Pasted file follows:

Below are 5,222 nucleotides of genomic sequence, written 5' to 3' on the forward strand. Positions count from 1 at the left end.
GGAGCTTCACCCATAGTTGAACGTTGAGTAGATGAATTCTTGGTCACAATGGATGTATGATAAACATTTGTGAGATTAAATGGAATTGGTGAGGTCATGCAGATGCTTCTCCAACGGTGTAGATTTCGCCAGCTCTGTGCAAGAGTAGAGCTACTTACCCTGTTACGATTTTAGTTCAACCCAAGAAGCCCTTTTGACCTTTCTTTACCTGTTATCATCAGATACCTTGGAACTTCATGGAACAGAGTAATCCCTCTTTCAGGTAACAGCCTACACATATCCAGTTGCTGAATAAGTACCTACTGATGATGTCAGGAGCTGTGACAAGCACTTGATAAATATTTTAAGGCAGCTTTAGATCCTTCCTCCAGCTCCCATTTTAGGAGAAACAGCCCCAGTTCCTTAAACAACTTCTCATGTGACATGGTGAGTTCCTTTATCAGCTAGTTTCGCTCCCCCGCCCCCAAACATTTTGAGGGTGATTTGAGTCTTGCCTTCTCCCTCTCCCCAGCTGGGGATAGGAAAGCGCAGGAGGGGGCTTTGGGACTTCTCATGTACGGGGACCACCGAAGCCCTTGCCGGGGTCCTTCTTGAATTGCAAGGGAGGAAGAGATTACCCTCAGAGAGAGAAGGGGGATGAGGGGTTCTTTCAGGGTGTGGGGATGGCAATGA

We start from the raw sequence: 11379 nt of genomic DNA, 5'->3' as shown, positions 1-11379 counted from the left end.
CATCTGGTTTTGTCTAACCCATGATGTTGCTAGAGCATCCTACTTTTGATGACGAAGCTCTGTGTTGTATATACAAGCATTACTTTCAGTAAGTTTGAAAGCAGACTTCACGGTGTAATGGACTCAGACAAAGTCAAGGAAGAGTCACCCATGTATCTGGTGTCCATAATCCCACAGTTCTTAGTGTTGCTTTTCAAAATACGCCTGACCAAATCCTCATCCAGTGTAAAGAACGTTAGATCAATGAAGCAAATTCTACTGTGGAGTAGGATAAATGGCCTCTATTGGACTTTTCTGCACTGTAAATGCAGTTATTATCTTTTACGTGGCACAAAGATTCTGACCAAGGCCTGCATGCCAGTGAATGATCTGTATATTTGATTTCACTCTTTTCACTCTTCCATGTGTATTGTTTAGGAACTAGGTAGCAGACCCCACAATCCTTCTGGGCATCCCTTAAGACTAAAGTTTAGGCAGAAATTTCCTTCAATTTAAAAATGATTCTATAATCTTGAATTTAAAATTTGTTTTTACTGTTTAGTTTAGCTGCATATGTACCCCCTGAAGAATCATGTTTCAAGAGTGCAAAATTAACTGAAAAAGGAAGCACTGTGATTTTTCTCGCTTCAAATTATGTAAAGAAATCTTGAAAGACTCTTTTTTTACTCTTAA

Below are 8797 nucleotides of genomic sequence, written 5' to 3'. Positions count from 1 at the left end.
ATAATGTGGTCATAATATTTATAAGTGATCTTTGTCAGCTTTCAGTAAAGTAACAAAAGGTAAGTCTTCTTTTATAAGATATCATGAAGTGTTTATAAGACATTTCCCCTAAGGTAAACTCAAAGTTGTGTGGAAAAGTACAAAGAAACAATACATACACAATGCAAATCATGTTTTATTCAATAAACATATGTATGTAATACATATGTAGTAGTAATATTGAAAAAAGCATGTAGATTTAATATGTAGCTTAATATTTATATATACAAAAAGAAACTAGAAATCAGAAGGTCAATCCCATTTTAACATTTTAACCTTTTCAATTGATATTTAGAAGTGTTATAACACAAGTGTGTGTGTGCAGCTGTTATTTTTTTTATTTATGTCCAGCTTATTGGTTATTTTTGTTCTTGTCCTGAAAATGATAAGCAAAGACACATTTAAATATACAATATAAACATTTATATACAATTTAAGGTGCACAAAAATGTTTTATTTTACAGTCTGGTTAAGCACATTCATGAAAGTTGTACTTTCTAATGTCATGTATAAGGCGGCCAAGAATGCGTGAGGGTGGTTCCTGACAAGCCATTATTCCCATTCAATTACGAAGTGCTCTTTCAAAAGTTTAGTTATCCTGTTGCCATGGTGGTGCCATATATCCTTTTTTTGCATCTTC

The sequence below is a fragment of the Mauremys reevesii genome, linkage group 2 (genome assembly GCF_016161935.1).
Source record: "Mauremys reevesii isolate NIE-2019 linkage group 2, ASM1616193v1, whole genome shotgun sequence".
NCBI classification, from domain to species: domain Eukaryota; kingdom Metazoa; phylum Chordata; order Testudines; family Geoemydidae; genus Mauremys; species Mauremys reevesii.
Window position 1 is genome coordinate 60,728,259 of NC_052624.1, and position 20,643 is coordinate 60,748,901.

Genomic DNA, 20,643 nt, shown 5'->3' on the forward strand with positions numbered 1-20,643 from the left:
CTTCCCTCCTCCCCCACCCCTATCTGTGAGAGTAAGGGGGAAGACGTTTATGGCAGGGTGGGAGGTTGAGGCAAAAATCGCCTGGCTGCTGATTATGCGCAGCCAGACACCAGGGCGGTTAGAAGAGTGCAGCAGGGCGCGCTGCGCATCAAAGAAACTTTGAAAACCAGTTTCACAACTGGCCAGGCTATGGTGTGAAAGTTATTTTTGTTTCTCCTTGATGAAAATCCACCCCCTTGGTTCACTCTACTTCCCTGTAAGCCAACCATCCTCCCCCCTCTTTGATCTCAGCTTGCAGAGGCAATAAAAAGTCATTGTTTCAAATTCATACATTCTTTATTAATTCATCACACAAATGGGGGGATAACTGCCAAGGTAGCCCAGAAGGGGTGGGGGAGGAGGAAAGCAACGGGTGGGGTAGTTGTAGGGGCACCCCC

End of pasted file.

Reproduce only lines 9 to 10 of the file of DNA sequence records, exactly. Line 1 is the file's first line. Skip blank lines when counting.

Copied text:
NCBI classification, from domain to species: domain Eukaryota; kingdom Metazoa; phylum Chordata; order Testudines; family Geoemydidae; genus Mauremys; species Mauremys reevesii.
Window position 1 is genome coordinate 60,728,259 of NC_052624.1, and position 20,643 is coordinate 60,748,901.